East Side Planning Commissioner resigns
Three-term member Sean Wharton says he’s not happy with Summit County
Sean Wharton, a three-term Eastern Summit County Planning Commissioner with more than two years left in his term, says he submitted his resignation last month to explore new opportunities outside of Summit County.
Wharton, a longtime Summit County resident, said he decided to step down from the seven-member board because he was “not happy with the way things were going in Summit County.”
“It wasn’t politically motivated,” he said. “But, I think, the caveat is there are a lot of things that were pushing me out of Summit County. If they want a bunch of likeminded thinkers that will fill their agenda, then I will resign my seat and I did. I had wanted to be someone who represented the people.”
Wharton recently placed his house and business of 20 years — the Gateway Grille in Kamas — for sale to accept a job as the food and beverage director of Brian Head Resort, leaving behind his home in Marion. He attended Park City High School in the 1980s while living in Park Meadows and settled for nearly 20 years in the Snyderville Basin after graduation.
“Once I made that decision to move on, I can’t tell you how happy I am to just wash my hands of it and go away,” he said. “I am no longer a big Summit County fan, and it is not where I want to have me and my family.”
Wharton spent a significant amount of his time on the Planning Commission helping rewrite Chapters 3 and 4 of the East Side Development Code, which reconfigured the zoning districts for the East Side and updated certain definitions within the code. The process was a nearly three-year undertaking with more than 30 work sessions and 20 public hearings at the commission level.
In March of 2016, the Summit County Council received the Planning Commission’s recommendations for the Development Code. But, Wharton said, the County Council has been “dragging their feet” with the document.
“They are drafting this new legislation that really doesn’t give the little bit of flexibility we were trying to give to longtime landowners,” he said. “What we were doing was cracking the door open for owners to keep their farms intact and that has kind of been washed away now. It is written in a way that anyone with enough money can do anything they want, where they want.”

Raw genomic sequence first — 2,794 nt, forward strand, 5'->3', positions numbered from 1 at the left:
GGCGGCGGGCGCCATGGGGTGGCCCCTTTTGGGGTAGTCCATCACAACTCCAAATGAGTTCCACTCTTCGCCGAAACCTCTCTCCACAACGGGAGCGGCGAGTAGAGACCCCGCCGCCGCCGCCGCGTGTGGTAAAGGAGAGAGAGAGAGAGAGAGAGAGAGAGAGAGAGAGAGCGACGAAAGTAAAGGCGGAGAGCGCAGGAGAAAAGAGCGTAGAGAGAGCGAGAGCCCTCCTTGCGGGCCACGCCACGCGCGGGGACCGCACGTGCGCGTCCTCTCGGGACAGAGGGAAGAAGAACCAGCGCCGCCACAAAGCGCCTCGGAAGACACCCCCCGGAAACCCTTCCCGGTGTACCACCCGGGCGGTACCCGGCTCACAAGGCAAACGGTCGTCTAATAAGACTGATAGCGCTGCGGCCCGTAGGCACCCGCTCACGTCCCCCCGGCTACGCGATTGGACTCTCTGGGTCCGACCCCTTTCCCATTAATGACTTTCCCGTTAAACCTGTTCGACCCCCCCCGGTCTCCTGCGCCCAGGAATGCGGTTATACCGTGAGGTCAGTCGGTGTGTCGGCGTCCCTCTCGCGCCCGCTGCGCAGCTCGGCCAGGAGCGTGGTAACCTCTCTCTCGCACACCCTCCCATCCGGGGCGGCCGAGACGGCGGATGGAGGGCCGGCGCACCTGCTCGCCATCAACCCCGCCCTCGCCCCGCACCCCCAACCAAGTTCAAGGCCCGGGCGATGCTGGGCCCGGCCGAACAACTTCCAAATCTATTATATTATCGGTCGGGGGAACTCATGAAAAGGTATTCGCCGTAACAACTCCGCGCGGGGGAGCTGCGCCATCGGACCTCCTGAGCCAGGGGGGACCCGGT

Summit County Council Chair Chris Robinson said he was unaware of the reasoning behind Wharton’s resignation. He admitted the County Council has taken it’s time with the East Side Development code, but only to ensure the changes will “endure the test of time.”
“What he is calling foot dragging is very deliberate consideration,” he said. “We are trying to get it right.”
Former Planning Commissioner Chris Ure said the County Council charged the Planning Commission with fixing the problems landowners on the East Side were facing. But, he said, the County Council is not adhering to the proposed solutions.
“The County Council does not listen to the landowners,” said Ure, whose third term with the Planning Commission expired in February of 2017. But, he was involved with the rewrite of the development code.
“They are listening to the population and it’s a joke,” Ure said. “The Council, in my opinion, has no touch with reality on the East Side. It’s frustrating to know that we wasted three plus years of life working on something that, at the end of the day, is now piecemealed together.”
Wharton said it appears that the Park City mindset, a Democratic stronghold, is beginning to govern the predominantly Republican east end of Summit County, where, he said, a majority of residents have a different ideology.
“People on the East Side want room to roam and grow,” he said. “It’s different. There is a Park City dynamic that is climbing over the hill, but it doesn’t represent the eastern part of the county. Park City carries a loud voice when they are really a minority of the population.”
“It’s unrealistic and not sustainable,” he added. “With the direction they are going, that’s just not what I’m about. I don’t see the direction they are going as really positive. There are some pros and some cons, but for me personally, it’s enough for me to say, ‘I’ve had enough. I’m out of here.’”
For years, Wharton worked as a restaurateur and small businessman on the East Side of the county. He has served on the boards of directors for the Welcome Home Addiction and Recovery Lifestyles Academy and Recycle Utah.
He unsuccessfully ran for a seat on the County Council four times, most recently losing to Doug Clyde in the Summit County Democratic primary in the 2016 race. Clyde went on to defeat Colin DeFord in the General Election.
In an interview with The Park Record, Wharton sounded somewhat disappointed to be leaving the community, but resolved to find better opportunities for him and his family.
“I was the moderate on the Planning Commission,” he said. “I’m not far left or far right. I was just trying to come up with reasonable solutions that worked well for everyone.”